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Biological organisms and human societies clearly have special properties of their own.
Does biology or sociology provide a general model or metaphor for enterprise architecture?
This is one of a pair papers looking at the notion of autopoiesis in biology and sociology, in relation to enterprise business systems.
This first paper suggests enterprises are not well described in Maturana’s terms as autopoietic or operationally closed.
Luhmann’s Autopoietic Social System (as described by Seidl)
The paper shows that Luhmann gives radically different meanings to “autopoietic”, “social” and “system” from other sources.
It looks like only two of Luhmann’s many concepts can reasonably be applied to enterprise architecture.
This paper does
not reject Luhmann's theory per se; it is an
interesting construction, impressive in some ways.
But is it useful? It is incompatible with the more general system theory that underpins enterprise architecture (EA).
“Systems concepts include: system-environment boundary, input, output, process, state, hierarchy, goal-directedness, and information.” Principia Cybernetica
“Though it grew out of organismic biology, general system theory soon branched into most of the humanities.” Laszlo and Krippner.
Kenneth Boulding’s essay in the journal of Management Science 1956 explicitly applied general system theory to social entities.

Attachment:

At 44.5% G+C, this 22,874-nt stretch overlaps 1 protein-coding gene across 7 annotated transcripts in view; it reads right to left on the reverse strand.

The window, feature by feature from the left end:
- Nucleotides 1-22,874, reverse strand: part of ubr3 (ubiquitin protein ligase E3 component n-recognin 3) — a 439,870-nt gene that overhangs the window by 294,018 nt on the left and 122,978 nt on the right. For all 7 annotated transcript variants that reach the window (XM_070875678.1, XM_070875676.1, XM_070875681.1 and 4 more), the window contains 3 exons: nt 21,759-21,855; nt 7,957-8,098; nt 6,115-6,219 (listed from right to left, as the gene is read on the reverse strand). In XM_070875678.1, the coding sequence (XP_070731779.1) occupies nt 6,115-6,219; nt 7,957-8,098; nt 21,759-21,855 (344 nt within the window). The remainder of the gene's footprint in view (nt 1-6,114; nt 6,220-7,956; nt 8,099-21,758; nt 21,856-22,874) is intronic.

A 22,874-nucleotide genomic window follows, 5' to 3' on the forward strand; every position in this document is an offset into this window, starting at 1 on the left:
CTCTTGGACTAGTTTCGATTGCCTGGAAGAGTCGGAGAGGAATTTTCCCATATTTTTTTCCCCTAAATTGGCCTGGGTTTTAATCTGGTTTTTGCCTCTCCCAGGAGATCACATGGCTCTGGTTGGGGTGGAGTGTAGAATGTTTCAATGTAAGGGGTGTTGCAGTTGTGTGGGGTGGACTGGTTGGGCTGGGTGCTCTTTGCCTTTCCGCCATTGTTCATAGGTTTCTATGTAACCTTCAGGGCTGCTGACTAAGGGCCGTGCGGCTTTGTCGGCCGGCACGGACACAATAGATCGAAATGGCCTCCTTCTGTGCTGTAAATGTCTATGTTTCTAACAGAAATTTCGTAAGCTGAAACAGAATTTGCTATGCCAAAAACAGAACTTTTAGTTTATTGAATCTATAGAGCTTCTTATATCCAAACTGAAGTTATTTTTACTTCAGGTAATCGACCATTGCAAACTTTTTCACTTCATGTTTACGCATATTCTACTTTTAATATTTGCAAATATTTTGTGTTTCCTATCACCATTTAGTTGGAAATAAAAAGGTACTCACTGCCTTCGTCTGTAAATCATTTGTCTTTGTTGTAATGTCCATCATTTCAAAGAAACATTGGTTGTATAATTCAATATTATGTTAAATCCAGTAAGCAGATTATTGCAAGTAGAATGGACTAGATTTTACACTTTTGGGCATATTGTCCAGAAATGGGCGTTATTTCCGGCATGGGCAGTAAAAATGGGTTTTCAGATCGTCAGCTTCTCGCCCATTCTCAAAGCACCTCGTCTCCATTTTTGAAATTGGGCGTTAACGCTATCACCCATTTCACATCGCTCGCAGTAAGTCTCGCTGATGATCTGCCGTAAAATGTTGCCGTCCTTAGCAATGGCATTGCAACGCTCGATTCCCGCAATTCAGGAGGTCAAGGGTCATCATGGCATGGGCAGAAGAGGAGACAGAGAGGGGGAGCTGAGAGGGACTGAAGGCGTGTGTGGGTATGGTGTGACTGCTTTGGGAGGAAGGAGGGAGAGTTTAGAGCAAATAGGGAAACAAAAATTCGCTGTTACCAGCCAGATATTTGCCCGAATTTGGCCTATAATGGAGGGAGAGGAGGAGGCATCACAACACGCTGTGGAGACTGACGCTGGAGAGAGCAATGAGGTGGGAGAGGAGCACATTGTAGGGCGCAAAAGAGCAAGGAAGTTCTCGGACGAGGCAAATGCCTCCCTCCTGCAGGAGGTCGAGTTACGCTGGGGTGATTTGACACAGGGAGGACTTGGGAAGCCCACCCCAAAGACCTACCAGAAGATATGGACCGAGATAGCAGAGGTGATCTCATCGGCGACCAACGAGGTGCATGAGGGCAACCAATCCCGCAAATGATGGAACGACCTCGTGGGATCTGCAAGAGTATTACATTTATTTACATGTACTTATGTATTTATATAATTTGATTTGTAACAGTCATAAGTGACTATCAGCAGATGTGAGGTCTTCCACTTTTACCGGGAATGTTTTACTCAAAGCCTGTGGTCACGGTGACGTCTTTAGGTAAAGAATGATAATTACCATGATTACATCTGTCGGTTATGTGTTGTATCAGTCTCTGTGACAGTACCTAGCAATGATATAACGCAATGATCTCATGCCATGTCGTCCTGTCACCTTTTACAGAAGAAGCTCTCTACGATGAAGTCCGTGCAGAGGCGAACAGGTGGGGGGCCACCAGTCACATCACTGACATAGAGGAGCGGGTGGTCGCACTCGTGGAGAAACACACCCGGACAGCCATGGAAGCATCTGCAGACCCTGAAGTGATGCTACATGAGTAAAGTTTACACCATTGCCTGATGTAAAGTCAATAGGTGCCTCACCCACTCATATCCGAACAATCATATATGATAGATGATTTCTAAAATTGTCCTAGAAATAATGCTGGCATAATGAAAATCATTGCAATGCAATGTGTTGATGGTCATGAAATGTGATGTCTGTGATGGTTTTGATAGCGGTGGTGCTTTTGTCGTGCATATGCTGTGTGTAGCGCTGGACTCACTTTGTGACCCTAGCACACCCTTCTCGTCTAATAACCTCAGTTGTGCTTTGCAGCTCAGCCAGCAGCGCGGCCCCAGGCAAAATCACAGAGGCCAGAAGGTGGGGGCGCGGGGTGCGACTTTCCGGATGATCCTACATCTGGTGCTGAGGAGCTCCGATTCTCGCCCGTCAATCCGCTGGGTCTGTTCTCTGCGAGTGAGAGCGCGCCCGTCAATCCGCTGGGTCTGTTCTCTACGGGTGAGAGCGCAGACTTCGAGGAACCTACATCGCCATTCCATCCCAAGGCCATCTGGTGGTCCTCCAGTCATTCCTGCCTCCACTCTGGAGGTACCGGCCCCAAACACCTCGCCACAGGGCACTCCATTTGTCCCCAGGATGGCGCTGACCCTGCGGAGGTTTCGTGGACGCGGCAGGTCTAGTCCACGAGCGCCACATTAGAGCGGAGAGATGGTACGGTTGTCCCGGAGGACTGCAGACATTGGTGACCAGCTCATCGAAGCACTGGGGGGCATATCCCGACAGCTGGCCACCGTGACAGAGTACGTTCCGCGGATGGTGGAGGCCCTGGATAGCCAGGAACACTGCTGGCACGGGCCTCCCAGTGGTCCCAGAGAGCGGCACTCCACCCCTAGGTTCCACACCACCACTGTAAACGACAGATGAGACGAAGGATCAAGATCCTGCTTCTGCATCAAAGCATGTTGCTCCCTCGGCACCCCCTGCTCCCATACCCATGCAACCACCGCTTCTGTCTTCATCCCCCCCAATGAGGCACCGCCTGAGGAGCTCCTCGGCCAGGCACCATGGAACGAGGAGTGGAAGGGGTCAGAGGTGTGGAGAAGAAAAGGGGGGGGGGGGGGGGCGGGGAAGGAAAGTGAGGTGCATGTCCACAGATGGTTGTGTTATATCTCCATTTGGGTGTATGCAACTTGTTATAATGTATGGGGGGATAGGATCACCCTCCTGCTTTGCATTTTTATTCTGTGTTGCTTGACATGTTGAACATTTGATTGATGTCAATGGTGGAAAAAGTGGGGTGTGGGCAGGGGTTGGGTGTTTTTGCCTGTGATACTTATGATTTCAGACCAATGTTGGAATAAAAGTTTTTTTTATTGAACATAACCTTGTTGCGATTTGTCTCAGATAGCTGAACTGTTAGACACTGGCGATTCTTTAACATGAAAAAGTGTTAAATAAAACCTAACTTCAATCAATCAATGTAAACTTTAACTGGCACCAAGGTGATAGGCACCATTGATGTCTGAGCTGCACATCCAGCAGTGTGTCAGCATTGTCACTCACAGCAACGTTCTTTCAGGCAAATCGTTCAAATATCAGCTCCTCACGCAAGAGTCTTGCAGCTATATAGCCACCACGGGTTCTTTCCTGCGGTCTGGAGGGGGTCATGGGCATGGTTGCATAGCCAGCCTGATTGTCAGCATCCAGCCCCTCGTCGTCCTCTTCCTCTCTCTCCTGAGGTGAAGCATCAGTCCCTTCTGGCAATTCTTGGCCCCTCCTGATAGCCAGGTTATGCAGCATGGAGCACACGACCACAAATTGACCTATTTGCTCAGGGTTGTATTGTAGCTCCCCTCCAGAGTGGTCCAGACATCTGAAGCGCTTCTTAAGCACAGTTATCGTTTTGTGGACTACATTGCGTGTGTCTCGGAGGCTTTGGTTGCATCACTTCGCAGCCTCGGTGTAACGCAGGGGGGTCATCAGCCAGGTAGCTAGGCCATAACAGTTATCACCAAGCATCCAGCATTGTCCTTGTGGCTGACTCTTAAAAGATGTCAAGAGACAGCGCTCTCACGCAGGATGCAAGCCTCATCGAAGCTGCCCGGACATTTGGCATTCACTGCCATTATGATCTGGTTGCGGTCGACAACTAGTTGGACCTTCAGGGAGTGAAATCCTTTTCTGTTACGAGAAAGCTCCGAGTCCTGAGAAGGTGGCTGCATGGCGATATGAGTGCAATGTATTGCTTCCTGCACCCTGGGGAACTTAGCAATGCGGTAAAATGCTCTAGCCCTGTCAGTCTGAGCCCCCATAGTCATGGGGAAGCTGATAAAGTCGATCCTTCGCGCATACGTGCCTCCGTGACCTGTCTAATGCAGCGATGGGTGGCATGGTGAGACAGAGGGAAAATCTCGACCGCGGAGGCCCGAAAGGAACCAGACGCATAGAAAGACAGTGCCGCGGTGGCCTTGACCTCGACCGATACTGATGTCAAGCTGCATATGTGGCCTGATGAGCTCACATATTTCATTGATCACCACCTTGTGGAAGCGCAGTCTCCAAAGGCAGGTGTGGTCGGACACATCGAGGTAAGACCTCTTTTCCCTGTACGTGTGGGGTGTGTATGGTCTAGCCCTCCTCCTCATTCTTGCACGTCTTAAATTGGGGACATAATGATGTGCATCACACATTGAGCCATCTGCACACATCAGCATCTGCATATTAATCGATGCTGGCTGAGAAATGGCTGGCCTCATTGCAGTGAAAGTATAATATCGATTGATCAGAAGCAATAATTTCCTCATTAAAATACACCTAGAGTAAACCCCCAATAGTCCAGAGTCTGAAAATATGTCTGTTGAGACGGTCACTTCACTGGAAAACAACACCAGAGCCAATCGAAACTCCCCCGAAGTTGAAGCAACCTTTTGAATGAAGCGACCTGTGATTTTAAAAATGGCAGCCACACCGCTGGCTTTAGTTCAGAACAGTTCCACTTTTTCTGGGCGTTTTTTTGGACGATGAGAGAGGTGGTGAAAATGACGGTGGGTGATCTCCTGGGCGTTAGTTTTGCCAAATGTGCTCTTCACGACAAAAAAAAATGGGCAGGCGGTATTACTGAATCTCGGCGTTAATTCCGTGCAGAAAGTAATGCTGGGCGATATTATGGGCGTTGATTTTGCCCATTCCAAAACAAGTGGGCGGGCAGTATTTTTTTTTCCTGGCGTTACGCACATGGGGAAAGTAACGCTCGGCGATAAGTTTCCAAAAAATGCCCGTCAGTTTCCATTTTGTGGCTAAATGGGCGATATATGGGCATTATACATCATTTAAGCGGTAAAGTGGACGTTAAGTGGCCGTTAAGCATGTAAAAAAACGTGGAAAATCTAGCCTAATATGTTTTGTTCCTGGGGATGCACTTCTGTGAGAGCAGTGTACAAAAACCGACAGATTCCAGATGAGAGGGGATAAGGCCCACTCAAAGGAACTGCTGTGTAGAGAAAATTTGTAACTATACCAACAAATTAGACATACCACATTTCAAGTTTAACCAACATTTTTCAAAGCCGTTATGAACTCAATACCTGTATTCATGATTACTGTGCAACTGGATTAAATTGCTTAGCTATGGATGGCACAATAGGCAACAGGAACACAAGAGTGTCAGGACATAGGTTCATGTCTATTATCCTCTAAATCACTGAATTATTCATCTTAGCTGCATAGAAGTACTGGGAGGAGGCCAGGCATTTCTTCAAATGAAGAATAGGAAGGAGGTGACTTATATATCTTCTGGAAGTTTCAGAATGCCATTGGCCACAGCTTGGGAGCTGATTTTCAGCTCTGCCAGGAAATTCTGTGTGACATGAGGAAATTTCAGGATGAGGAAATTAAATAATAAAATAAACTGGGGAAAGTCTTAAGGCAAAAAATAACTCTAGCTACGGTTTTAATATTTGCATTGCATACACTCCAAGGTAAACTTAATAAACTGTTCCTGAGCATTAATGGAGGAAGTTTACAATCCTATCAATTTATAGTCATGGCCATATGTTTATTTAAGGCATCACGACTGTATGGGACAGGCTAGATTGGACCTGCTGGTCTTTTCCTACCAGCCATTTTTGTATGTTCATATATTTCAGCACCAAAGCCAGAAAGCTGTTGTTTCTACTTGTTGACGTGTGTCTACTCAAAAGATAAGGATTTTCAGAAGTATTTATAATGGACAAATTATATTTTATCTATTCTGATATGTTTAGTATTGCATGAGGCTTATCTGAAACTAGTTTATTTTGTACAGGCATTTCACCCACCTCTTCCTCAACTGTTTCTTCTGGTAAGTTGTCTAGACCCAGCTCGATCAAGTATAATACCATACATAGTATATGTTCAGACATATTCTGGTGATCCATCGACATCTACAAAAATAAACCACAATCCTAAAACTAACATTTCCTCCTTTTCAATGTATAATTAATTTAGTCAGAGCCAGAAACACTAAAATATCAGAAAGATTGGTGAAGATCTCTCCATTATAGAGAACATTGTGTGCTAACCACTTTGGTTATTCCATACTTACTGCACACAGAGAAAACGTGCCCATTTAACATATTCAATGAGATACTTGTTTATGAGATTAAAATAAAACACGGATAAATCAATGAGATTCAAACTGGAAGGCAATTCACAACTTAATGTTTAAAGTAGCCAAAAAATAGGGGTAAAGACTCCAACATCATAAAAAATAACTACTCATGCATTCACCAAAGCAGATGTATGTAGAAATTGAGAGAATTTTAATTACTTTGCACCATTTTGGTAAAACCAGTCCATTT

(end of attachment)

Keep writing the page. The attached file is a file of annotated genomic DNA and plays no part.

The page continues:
Since then, various gurus have looked at social organisations as systems of actors and actions.
The various schools of sociology address questions about society and the individual.
There is a history running from Weber, Mead, Durkheim, Pareto and Tarde, through Parsons to Luhmann and Habermas.
They ask: how does society relate to the individual? What are the sociological origins of modern law, states, organisations and economics?
David Seidl (reference below) says the question facing a social system theorist is what to treat as the basic elements of a social system.
“The sociological tradition suggests two alternatives: either persons [actors] or actions.”
Luhmann proposed the components of a social system are communication events rather than actors or actions.
The aim here is to look at Luhmann's work from outside its context in sociology.
To look at his ideas from the stand point of general systems theory, enterprise architecture and business systems.
Most see a social system as a group of actors who interact.
Actors communicate by creating/sending and receiving/interpreting messages.
The normal presumption is that message receivers find the meanings created by message senders.
But (as I understand it) few if any normal presumptions hold in Luhmann’s social system.
A physical message only becomes a communication event when a meaning is extracted from that message by a receiving actor.
Luhmann’s social system is composed of all events related to one "code" such as justice/injustice.
If one message is read has having different meanings, then each of these different communication events belongs in a different system.